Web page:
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What do fuel additives do? And are they any use?

The market for fuel additives is small, but if the additive makers are to be believed, they could transform your wheezy old engine into a peak performer, just by pouring the right additive in your fuel tank. These additives are designed to unclog blocked injectors, improve ignition efficiency, and even reduce or eliminate knocking (the burning of fuel in the cylinder after combustion), and generally help your engine run more smoothly.

Fuel supplements are available for both petrol and diesel engines (there are specific additives for each fuel type), and they’re poured directly into the fuel tank when it’s full, so the solution is diluted with your fuel. This mixture then flows along the fuel lines, fuel pump, into the injectors or carburettor and into the combustion chamber, treating them all along the way. In reality, these additives tend to work best with older cars that have been around for 10 years or more, or vehicles that have been neglected and missed out on regular maintenance.

Additive types

There are a few different kinds of fuel additives on offer, and they do different things. You’ll find different additives for petrol and diesel engines, and there are additives designed for older cars that need leaded fuel. As unleaded has been the only petrol available on forecourts since 2000, these lead supplements are a lifeline for owners of older cars, which can suffer excessive valve wear and poor power delivery if they run on unleaded fuel.

Coldest roads Kolyma Highway refuel

If you live in a cold climate and run a diesel car, you can get additives that stop the diesel fuel in your tank from congealing, which can cause blockages in the fuel system. And if you’re putting a car into storage, another fuel additive can help preserve the fuel so that the car is easily started when you come back to it.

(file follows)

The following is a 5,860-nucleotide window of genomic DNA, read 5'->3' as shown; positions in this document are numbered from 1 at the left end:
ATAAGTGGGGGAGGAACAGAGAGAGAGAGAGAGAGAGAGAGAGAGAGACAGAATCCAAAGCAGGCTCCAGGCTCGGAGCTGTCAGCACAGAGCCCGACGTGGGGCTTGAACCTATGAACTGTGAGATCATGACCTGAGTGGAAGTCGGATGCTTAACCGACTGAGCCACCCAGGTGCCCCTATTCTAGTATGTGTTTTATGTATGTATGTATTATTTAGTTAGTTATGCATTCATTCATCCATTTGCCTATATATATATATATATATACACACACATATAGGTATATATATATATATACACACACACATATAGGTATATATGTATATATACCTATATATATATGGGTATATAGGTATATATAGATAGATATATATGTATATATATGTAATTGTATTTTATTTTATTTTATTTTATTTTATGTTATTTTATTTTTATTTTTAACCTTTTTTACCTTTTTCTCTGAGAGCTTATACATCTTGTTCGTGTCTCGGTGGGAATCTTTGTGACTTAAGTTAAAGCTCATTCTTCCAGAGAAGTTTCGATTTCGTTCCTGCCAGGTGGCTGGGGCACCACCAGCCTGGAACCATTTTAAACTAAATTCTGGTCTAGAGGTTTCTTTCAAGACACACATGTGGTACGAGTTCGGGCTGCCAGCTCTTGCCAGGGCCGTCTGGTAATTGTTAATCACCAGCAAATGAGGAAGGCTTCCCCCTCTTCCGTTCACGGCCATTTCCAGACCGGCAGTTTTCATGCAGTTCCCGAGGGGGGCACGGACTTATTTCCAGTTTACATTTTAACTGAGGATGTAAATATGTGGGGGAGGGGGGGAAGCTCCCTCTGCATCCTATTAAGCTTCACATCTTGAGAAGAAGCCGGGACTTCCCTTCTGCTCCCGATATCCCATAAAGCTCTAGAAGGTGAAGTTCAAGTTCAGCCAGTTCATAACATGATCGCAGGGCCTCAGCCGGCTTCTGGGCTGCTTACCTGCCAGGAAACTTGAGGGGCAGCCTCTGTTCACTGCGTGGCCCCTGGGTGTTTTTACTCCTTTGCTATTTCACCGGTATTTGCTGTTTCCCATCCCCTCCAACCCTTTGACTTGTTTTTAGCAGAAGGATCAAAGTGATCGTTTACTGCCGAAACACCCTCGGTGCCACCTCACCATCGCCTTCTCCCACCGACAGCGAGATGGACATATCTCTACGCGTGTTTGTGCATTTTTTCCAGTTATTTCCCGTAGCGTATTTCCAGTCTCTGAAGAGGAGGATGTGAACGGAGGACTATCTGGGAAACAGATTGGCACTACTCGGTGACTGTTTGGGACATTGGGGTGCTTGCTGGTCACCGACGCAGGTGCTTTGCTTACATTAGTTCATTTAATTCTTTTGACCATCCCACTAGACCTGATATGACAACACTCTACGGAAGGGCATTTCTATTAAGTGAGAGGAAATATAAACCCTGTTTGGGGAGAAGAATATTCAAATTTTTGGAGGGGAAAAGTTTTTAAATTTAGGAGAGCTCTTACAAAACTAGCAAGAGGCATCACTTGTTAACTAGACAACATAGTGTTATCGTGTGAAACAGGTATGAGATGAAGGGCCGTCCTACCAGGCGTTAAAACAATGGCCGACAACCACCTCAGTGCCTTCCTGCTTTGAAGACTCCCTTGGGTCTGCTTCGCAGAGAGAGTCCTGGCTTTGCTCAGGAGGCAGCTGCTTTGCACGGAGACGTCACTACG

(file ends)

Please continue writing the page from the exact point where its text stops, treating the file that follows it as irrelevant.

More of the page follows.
An engine flush could also prove useful if you’re trying to get a car that hasn’t run in a long time back on the road, as it should loosen off any residues and crust that has built up in the fuel system over time.


While these additives do help in certain situations and with different engines, the additives you should steer clear of are those that claim to improve fuel economy. Even with the best will in the world, the reality is that any savings you make in economy will be more than cancelled out by the price of the fuel additive in the first place.

What’s more, independent tests by consumer group Which? have revealed that these supplements don’t tend to deliver on their promises of adding oomph to your engine – some can even increase the cost of a petrol refill by 50 per cent! Most of these products claim to increase a fuel’s octane rating (a higher number can make the engine run smoother), but none managed even to equal the rating of premium-grade petrol.


The reality is that if you own a car that’s less than 10 years old that has been well maintained, there really isn’t any need to use any of these kind of additives, as the car’s electronics and fuel system will be optimised to deliver the best mix of performance and efficiency in the first place. And if that’s the case, it begs the question – if fuel additives are so good, why don’t car makers recommend them? And why are they not commonly found at petrol stations across the country?

Fuel station

In reality, they sort of are. If you feel like your car could do with a bit of a boost, then a better value alternative than an additive could be to use a higher octane forecourt fuel than regular 95 octane. Even supermarket chains offer 99 octane fuel these days for a few pence more than regular petrol, and leading fuel retailers make grand claims about the effective ‘cleaning’ that high-octane fuels can achieve.

These fuels are a necessity for highly tuned sports cars, but some firms even offer higher octane diesel fuel, and running a tankful through a regular car won’t do any damage, and may even give your car the boost it needs.